TEISS talks with rising star, Samuel Scott, Founder of Kee.sh, as part of our ‘Start-ups and their Stories’ series. In this interview, Samuel talks about the cryptographic community, the challenges of secrets management, and the importance of taking a leap of faith in yourself.
What’s your idea?
We want to make it simple for companies to build and maintain secure applications and infrastructure. We provide a service to automate the provisioning, distribution, and auditing of application secrets. These secrets can take many different forms, such as API and encryption keys, certificates, credentials, and passwords. The challenge is that they need to be tightly controlled, since they control the access to all forms of systems and data. With kee.sh, companies can have the confidence to push forward with fast development and modern DevOps, without compromising on security.
What’s the story behind the idea?
Recently in the cryptographic community, there has been a push to lower the barrier to using secure cryptography. For example, tools which allow people to communicate securely without needing a technical background to operate. I think this is a fantastic goal, and is really the same place that we are coming from. Ultimately, we want to make a secrets management product which is easy for any company to deploy.
Who is your target audience? Who might benefit from it?
Following on from the above, eventually we want this to be a product which most companies would be comfortable using. Initially, however, we are looking to work with companies either moving to the cloud, or hoping to embrace modern DevOps practices with automated CI/CD pipelines. This is when secrets management becomes particularly tricky, and having a solid solution in place can help make sure development, operations and security all work together from the start.
What’s your USP?
Secrets management is deceptively hard to get right. However, my PhD research revolved around solving tough problems in cloud key management, as well as contributing to the upcoming TLS 1.3 specification. Both of these have definitely given me an appreciation for how hard it can be to design something which is secure, meets varying requirements, and is easy to use. Kee.sh is a fresh take on secrets management, and we hope to embody the rise of DevSecOps, bringing three typically distinct roles together.
Which stage are you at?
We are currently funded by the Cornell Tech Runway Postdoc programme, and Highland Capital’s Cybersecurity Factory accelerator. We’re still an early stage company, looking to find partners to pilot our technology and hoping to raise seed funding starting in the first half of next year.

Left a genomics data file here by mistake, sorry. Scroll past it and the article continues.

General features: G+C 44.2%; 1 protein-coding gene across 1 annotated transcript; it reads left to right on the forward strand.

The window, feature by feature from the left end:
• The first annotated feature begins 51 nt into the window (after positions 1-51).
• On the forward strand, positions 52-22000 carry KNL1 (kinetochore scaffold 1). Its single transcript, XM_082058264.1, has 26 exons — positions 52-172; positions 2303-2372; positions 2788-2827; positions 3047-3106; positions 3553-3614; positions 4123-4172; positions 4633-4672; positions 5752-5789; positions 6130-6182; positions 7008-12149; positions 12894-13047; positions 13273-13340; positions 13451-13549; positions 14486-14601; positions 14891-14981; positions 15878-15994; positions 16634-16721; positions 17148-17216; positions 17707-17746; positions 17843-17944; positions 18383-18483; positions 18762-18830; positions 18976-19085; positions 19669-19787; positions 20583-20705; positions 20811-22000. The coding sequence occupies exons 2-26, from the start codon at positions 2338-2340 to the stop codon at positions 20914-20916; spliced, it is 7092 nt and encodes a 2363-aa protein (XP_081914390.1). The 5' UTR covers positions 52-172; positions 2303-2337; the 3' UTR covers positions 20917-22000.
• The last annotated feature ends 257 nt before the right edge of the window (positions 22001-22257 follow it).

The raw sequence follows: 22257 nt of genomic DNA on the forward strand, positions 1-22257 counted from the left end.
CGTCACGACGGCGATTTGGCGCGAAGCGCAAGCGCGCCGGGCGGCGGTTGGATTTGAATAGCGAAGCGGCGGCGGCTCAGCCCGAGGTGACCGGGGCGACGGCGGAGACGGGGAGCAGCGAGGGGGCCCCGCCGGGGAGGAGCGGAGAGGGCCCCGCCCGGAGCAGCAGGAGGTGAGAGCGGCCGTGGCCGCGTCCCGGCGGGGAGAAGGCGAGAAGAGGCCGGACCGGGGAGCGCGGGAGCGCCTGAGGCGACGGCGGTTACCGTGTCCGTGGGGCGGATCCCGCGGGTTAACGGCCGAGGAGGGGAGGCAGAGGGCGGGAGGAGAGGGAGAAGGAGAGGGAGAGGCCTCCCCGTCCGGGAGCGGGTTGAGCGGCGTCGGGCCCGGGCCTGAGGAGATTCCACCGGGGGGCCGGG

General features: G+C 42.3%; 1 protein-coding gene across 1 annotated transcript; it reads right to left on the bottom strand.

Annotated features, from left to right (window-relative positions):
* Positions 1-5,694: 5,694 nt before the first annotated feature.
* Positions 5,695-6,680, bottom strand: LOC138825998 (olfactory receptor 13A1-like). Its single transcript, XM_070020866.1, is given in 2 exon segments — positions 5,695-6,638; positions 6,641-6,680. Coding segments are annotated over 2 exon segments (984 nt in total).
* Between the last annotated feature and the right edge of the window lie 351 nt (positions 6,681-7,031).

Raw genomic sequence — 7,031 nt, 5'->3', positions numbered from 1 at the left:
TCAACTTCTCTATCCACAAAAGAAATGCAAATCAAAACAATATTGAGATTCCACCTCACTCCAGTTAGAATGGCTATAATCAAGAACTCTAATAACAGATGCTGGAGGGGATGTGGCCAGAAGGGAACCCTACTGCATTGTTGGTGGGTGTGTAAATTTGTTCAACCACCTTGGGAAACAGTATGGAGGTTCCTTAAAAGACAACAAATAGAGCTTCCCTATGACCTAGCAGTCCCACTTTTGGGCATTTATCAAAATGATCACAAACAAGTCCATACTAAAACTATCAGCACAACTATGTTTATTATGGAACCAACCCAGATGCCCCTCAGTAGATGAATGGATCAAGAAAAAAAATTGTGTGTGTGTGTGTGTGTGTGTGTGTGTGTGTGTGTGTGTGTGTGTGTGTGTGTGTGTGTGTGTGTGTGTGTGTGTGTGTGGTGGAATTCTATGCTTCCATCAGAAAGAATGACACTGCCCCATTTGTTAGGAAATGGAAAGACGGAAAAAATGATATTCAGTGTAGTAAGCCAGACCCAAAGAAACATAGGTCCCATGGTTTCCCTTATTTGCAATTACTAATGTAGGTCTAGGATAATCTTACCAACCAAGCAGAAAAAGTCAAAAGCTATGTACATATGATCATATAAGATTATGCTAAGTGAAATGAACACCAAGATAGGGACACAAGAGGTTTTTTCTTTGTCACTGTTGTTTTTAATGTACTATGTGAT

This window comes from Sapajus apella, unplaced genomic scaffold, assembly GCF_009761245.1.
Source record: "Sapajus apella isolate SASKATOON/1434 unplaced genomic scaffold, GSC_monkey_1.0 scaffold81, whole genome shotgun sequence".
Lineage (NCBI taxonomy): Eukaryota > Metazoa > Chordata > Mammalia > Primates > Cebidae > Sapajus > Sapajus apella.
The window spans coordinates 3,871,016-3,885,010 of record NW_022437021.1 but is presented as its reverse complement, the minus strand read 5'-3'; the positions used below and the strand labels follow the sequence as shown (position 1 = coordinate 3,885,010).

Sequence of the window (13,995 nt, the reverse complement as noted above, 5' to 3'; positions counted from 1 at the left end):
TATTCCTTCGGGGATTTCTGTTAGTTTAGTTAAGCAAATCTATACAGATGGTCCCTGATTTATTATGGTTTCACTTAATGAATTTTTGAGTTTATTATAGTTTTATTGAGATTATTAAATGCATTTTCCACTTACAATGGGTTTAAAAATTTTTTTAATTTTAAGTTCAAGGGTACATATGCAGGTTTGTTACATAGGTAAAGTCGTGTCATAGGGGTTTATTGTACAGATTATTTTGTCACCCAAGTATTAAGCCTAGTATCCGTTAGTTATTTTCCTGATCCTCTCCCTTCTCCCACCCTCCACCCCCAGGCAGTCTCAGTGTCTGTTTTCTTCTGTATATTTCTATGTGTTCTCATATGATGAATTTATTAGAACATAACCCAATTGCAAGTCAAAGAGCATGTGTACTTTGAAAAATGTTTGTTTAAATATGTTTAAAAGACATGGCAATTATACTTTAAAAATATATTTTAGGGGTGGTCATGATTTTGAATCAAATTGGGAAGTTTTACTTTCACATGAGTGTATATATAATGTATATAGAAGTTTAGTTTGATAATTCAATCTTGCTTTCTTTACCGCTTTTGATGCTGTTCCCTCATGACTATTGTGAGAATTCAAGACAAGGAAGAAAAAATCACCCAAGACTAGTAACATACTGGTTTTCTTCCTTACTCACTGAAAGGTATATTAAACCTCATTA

Do you have any clients yet? Are any of them paying clients?
We are in conversations with a number of companies, who acknowledge the difficulty and significance of the problems we are solving. The next step for us is to convert these conversations into concrete pilots, and eventually paid trials.
Is there a quote that inspires you?
“Truth builds trust.” – Marilyn Suttle.
I think this nicely embodies the values of the company, as well as what we are offering.
Is there a place that inspires you?
My wife and I just moved to NYC this January, and from what we’ve seen, I think it definitely deserves its reputation. There’s an amazing diversity of people, perspectives, experience, and talent.
Do you have a mentor?
Thanks to Cornell Tech and the Cybersecurity Factory, we have a fantastic pool of mentors and advisors to talk to. To pick a few key people, my connection with Cornell Tech started with professors Ari Juels and Tom Ristenpart, who continue to be great technical advisors, and between them have an incredible amount of research experience. Additionally, Anthony Bettini from Tenable has been wonderful to work with, and has shared a lot of advice from having been through the process of starting a security company before.
What is your advice for people with a cyber idea?
Security is always going to be a tough sell. Large companies will have a list of thousands of security issues which need to be addressed. Either you need to be solving an issue from the top of that list, or your product needs to make their lives better in some other way.
What have you learnt through the process?
One piece of advice I was given many times is that you should understand your market and your customers before writing a single line of code. Although this is valuable advice, and a mistake I am sure I would have made otherwise, taken to the other extreme this advice can become paralysing. For me, the lesson was that, yes, take time to evaluate your market before leaping blindly into product development, but equally important was to take that leap of faith in yourself, and your idea, so that you can start to build something and put it out there. You have little to lose, and a lot to learn. Adjustments can be made as you go, so get out there and start pitching your idea and see what comes back.
What have been the toughest challenges you’ve faced along the way?
This initial phase trying to come up with an idea has been a bit of a roller-coaster. You come up with some new ideas and get excited, but then discover someone else is doing something similar. It’s very easy to look around you and decide that everything has been done before, and doubt whether you have something unique. There are striking similarities with PhD research, like when you finally stumble upon a particular search term, and find dozens of papers covering exactly what you have been attempting to do.